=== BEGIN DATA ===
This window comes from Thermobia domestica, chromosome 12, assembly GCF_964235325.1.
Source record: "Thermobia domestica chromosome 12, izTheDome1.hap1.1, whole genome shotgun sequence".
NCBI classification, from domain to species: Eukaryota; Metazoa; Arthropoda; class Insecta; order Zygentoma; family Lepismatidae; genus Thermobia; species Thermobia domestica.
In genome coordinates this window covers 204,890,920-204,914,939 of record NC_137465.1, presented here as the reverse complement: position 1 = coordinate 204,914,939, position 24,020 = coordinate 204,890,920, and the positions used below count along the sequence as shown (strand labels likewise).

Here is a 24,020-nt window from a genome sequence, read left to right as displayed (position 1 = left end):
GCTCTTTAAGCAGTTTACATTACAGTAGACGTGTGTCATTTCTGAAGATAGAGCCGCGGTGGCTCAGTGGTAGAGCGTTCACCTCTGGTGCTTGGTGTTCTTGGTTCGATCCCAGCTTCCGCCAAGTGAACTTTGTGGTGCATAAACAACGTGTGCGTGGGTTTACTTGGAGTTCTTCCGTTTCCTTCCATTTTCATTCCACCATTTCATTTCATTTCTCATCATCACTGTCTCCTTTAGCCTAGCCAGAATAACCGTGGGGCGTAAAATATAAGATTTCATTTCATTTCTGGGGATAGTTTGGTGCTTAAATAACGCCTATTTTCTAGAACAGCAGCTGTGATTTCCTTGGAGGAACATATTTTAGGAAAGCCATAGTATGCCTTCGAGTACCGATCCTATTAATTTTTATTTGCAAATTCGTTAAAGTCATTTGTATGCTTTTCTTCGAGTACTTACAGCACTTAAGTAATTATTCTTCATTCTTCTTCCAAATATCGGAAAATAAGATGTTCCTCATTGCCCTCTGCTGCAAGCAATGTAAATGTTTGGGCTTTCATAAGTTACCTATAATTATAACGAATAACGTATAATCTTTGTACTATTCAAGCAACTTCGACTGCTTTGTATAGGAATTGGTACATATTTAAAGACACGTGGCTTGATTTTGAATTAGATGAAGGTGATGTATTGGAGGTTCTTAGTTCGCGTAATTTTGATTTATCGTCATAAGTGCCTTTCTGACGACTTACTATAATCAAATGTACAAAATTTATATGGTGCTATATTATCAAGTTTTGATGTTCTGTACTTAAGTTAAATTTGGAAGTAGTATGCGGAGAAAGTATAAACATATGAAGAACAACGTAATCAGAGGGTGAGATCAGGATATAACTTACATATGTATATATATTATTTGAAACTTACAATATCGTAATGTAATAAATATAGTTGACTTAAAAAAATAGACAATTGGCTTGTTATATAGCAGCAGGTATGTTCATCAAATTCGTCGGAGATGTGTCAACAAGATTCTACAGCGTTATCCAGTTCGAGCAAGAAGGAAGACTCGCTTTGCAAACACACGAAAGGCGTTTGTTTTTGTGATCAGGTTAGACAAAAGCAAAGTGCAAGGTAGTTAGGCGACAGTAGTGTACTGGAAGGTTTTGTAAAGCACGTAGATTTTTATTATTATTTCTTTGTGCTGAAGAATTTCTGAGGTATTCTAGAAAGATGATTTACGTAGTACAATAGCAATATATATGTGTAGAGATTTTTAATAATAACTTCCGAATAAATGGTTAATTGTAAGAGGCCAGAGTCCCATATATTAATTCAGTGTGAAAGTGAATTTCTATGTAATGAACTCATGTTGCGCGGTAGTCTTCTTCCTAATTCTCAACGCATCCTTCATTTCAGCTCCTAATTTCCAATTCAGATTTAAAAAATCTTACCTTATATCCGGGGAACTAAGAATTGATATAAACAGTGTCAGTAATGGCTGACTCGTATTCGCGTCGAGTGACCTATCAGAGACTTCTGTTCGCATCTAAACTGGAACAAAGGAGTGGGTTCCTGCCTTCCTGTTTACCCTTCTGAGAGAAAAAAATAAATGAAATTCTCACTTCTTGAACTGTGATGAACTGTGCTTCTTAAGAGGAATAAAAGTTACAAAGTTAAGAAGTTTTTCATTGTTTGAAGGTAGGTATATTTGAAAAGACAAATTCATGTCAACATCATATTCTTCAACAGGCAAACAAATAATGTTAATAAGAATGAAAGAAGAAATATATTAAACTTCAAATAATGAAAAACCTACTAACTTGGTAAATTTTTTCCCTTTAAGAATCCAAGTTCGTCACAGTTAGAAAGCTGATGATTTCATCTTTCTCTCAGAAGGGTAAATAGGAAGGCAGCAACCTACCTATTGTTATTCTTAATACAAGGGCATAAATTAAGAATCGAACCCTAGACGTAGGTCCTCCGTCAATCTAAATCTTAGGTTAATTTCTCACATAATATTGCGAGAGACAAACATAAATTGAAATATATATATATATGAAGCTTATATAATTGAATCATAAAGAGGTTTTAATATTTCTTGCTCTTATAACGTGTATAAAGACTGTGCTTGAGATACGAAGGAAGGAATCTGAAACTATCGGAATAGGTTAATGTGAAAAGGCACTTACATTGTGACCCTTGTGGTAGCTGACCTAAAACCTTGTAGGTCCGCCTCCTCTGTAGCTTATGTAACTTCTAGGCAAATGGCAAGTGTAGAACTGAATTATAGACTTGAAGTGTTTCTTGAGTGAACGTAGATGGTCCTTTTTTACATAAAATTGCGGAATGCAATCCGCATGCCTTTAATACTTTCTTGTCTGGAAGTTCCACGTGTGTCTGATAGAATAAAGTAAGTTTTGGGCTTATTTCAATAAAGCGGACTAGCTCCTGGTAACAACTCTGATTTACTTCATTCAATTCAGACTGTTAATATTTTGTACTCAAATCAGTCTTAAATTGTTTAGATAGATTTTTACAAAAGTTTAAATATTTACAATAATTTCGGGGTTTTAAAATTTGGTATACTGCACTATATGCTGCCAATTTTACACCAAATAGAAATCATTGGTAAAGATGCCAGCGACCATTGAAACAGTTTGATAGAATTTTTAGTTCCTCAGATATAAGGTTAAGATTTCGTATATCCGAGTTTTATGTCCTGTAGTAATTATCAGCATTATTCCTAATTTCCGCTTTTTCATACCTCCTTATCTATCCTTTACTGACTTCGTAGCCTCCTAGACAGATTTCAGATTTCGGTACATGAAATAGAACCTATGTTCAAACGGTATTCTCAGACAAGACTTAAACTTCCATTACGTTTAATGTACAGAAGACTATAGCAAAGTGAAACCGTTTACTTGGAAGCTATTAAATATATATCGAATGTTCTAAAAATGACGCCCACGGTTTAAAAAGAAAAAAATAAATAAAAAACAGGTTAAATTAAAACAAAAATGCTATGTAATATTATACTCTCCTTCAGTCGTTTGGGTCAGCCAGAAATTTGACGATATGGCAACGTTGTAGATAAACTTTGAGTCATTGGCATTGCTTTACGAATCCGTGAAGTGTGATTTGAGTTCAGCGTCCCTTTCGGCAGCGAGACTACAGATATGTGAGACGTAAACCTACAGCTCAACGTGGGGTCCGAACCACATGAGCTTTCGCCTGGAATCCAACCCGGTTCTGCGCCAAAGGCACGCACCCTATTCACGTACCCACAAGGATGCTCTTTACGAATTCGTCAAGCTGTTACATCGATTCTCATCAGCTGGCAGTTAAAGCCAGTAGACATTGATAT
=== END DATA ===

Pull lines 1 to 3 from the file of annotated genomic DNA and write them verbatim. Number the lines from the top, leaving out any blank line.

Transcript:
This window comes from Thermobia domestica, chromosome 12, assembly GCF_964235325.1.
Source record: "Thermobia domestica chromosome 12, izTheDome1.hap1.1, whole genome shotgun sequence".
NCBI classification, from domain to species: Eukaryota; Metazoa; Arthropoda; class Insecta; order Zygentoma; family Lepismatidae; genus Thermobia; species Thermobia domestica.